Wild caught Alaska pollock will get some name recognition come February in a new fast food chain promotion of sustainable fisheries.

The labeling on orders of McDonald’s USA Filet-O-Fish and Happy Meal Fish McBites will boast that the fish is “wild caught Alaska Pollock responsibly sourced from an MSC (Marine Stewardship Council) certified sustainable fishery.” The packaging will also carry MSC’s logo and website.

It’s good news for Alaska’s $1 billion pollock fishery, including Community Development Quota programs like the Coastal Villages Regional Fund, which attributes $50 million of its 2012 earnings to pollock harvests. In fact, said CVRF spokesman Dawson Hoover, the CDQ’s salmon and halibut commercial fisheries are subsidized largely by those pollock harvests.

While the McDonald’s campaign heralds the sustainability of the pollock fishery, which earned MSC certification back in 2005, the Association of Village Council Presidents in Bethel is crying foul, saying the pollock fishery should not be called sustainable because its incidental harvests of wild salmon are adversely affecting commercial and subsistence harvests in the Arctic-Yukon-Kuskokwim region. AVCP President Myron Naneng says restrictions placed on salmon harvesters make criminals out of people fishing for food rather than profit.

CVRF’s Hoover notes that the state’s six CDQ groups have jointly agreed to pay the freight to bring some of the bycatch salmon caught in pollock fisheries back to Alaska from SeaShare, which is the recipient of the bycatch salmon. Most of that returned salmon goes to the Food Bank of Alaska in Anchorage, which offers its food to affiliated food banks around the state. Still the affiliates must pay the freight to get the food to rural locations and the cost of shipping frozen salmon out to rural Alaska is so high that none of it gets to the western Alaska villages affected by restrictions on king and chum harvests.

Kerry Coughlin, America’s regional director for MSC, said that MSC is really sympathetic with the low Chinook runs in Western Alaska, ”but there is no real scientific evidence that the pollock fishery is responsible for the decrease in those runs.” The McDonald’s pollock promotion will be good for Alaska’s fisheries, because McDonald’s sells 300 million fish sandwiches annually in the US alone, Coughlin said.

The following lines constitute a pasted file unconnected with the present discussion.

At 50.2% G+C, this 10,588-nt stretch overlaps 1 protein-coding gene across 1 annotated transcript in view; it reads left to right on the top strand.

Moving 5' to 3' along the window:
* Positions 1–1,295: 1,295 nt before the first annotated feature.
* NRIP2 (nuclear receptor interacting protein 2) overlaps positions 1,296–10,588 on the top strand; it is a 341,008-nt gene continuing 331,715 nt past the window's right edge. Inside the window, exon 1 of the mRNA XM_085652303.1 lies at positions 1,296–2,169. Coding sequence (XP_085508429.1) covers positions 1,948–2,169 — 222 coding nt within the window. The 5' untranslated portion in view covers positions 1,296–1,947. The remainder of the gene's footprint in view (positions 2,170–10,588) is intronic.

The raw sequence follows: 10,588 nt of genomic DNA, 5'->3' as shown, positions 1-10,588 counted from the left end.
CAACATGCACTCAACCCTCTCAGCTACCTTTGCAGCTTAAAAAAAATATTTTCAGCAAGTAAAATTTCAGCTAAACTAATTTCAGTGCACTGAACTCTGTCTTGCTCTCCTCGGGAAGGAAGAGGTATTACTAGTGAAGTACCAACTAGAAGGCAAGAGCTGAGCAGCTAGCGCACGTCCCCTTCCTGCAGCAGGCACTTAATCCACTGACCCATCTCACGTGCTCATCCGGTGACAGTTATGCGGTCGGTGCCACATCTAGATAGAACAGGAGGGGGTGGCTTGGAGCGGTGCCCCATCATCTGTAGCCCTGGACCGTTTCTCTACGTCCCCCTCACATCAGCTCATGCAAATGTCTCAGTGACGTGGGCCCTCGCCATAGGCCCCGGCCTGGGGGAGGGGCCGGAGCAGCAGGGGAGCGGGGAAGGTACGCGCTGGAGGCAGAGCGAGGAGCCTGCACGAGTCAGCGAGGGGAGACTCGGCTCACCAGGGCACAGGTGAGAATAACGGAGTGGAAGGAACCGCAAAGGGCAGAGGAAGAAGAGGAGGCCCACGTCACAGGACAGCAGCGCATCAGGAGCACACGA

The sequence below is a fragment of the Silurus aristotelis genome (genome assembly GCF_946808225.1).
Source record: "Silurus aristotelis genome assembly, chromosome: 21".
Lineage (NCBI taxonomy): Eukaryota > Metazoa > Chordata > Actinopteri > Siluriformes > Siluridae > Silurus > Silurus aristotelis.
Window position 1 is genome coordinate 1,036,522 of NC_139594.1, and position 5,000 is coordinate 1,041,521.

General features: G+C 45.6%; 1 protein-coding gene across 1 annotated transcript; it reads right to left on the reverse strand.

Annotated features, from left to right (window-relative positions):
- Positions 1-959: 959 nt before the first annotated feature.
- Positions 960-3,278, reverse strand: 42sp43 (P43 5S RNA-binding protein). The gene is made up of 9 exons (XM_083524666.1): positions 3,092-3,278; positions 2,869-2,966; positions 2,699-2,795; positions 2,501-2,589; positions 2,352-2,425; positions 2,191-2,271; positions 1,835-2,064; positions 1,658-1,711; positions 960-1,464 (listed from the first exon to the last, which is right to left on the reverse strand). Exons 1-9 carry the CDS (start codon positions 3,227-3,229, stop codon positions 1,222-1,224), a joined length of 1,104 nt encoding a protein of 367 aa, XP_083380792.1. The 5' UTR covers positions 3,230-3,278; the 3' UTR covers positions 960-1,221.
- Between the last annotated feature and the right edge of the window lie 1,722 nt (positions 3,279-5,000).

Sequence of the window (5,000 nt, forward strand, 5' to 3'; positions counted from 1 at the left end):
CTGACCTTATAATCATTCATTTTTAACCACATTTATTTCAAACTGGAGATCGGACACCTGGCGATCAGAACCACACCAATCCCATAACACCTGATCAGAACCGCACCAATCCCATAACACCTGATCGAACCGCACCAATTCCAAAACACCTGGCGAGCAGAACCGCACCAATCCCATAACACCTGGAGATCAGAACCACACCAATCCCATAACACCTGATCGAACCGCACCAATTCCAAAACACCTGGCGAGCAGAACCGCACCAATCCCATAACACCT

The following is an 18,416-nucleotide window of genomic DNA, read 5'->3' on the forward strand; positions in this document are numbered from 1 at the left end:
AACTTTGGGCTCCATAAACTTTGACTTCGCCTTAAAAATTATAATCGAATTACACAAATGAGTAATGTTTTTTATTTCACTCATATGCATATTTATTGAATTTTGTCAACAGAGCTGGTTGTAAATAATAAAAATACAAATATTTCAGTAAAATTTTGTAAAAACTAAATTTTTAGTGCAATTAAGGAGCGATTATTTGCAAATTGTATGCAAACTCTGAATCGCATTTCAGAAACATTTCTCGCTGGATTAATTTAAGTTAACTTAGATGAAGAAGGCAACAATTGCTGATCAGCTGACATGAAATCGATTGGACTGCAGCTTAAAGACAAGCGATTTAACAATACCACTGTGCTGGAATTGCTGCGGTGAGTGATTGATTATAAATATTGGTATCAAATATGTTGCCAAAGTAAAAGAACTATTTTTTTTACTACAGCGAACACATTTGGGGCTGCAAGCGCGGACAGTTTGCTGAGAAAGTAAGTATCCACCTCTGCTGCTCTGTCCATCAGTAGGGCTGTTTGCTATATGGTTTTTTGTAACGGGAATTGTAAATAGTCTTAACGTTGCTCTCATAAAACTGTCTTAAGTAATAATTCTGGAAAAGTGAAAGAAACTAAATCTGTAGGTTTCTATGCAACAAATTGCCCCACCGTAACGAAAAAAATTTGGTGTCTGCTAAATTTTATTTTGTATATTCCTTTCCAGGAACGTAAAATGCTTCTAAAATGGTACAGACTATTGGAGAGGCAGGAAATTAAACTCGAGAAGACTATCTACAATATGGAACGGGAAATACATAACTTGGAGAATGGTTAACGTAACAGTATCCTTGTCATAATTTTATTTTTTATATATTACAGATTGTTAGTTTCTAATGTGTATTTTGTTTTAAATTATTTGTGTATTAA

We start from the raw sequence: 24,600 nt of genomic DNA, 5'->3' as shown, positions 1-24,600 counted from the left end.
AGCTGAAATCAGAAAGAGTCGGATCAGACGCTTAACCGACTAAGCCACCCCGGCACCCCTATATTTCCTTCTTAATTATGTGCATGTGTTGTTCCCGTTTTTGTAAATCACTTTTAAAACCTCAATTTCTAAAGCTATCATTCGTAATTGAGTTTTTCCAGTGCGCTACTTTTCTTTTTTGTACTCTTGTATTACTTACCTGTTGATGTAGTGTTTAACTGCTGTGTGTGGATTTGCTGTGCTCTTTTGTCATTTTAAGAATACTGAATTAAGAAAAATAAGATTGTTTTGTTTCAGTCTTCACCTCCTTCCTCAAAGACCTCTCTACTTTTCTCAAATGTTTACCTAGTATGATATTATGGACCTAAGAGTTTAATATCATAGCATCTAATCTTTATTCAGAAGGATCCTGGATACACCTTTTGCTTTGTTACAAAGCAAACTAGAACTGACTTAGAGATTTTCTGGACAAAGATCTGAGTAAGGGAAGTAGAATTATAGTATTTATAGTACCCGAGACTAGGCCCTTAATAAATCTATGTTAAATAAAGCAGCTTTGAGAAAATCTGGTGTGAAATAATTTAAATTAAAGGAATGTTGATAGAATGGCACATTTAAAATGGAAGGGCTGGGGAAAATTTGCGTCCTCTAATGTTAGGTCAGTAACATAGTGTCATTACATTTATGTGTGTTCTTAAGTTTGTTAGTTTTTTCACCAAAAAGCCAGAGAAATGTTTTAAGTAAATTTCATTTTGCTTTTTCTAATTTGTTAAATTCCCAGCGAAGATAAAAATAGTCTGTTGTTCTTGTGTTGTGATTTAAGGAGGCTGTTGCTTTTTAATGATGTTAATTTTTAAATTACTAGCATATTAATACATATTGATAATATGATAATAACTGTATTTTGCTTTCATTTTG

Meanwhile, MSC is on the verge of certifying Russian pollock as a sustainable fishery, and many in the Alaska pollock fishery are concerned, saying Russian harvesters are not held to the same standards. MSC’s not commenting on this, saying that’s still a work in progress, and McDonald’s had no comment on whether they would consider using MSC certified Russian pollock in future promotions.

Reduced Halibut Harvests Proposed by IPHC

Officials with the International Pacific Halibut Commission have proposed to the governments of the United States and Canada a 7.5 percent reduction in catch limits, down to 31,028,000 pounds, from the 2012 quota of 33,540,000 pounds.

The recommendations still face approval by the governments of both nations.

The announcement from the IPHC came in the wake of its 89th annual meeting, which concluded Jan. 25 in Victoria, British Columbia.

Area 2C, in Southeast Alaska, which was hit with a 76 percent catch limit reduction over a three year period, got a 13 percent boost, to 2,970,000 pounds for the coming season, up from 2,620,000 a year ago. Area 3A, the central Gulf of Alaska, meanwhile got a proposed 7 percent reduction to 11,030,000 pounds, down from 11,920,000 pounds in 2012, and area 3B, the western Gulf of Alaska, was accorded a 15 percent drop, from 5,070,000 pounds to 4,290,000 pounds.

David Poluskin, a commercial fisherman in area 3A who attended the IPHC meeting, said he’s pretty confident the fleet he fishes with will not be hurt by this year’s cut, but he’s also anticipating another cut next year.